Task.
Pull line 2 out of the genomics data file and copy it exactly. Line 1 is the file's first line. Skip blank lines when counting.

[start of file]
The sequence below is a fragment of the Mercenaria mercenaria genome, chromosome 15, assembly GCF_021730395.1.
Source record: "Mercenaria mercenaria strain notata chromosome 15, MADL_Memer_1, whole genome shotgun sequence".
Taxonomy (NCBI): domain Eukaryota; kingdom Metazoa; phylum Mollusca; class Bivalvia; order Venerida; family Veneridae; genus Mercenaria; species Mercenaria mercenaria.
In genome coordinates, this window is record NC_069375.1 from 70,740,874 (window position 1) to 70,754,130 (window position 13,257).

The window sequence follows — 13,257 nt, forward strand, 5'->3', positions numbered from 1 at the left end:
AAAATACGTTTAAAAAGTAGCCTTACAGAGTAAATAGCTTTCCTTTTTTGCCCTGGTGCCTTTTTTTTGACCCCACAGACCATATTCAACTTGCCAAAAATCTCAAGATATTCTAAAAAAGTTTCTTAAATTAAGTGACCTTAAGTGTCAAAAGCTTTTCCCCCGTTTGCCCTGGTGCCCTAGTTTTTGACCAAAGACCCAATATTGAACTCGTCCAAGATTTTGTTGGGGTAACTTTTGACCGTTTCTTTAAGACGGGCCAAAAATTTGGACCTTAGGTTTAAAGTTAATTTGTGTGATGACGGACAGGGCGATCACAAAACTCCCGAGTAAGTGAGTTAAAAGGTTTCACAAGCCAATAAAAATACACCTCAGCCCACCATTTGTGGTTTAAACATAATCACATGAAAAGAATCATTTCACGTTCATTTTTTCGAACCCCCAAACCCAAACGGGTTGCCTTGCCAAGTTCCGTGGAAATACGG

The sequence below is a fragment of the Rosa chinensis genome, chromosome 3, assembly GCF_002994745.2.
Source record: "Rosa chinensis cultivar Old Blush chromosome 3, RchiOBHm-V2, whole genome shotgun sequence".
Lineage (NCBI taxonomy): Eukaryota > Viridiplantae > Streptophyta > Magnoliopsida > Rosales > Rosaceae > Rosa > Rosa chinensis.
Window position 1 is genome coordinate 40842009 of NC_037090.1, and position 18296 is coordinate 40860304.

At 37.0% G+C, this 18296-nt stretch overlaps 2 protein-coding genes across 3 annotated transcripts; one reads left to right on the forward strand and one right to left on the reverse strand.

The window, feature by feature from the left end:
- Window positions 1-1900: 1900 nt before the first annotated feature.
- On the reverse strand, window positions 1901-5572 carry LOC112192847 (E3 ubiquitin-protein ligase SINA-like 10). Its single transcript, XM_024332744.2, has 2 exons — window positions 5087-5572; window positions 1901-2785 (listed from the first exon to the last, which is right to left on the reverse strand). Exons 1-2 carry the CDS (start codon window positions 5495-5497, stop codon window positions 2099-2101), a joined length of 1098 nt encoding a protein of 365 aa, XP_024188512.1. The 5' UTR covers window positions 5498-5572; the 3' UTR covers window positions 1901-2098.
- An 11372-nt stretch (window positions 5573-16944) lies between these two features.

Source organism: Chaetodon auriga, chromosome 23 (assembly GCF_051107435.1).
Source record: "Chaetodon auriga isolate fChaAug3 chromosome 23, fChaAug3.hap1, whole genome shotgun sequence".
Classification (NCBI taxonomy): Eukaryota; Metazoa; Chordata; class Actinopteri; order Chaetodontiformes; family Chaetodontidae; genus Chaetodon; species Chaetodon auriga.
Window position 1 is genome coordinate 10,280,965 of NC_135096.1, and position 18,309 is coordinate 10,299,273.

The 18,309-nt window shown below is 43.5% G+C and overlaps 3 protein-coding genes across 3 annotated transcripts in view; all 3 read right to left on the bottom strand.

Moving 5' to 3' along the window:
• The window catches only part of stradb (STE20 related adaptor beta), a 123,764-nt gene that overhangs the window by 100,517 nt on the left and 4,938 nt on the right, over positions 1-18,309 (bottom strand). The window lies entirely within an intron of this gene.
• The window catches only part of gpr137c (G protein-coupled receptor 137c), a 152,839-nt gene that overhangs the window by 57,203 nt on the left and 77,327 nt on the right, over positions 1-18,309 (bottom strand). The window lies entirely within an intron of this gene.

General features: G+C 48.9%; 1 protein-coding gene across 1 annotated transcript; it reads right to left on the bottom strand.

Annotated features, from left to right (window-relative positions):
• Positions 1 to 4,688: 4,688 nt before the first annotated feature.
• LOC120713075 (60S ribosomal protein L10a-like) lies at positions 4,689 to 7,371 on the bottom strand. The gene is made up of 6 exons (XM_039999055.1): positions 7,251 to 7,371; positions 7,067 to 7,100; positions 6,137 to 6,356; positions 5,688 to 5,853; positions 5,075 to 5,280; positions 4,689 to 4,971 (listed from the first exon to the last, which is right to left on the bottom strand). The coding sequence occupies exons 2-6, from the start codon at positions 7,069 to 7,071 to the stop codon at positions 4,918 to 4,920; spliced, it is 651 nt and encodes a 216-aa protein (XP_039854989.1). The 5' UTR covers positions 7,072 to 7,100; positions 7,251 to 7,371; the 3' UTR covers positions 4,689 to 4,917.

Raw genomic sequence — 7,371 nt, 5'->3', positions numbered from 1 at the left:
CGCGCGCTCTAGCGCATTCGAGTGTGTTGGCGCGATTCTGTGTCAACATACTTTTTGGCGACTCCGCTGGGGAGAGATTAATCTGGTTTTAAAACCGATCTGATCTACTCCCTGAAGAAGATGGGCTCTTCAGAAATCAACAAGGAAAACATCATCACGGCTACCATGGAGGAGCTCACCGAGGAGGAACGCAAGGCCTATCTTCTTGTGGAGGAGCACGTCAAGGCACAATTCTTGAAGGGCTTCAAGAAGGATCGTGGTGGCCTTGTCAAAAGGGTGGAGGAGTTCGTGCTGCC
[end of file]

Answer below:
Source record: "Mercenaria mercenaria strain notata chromosome 15, MADL_Memer_1, whole genome shotgun sequence".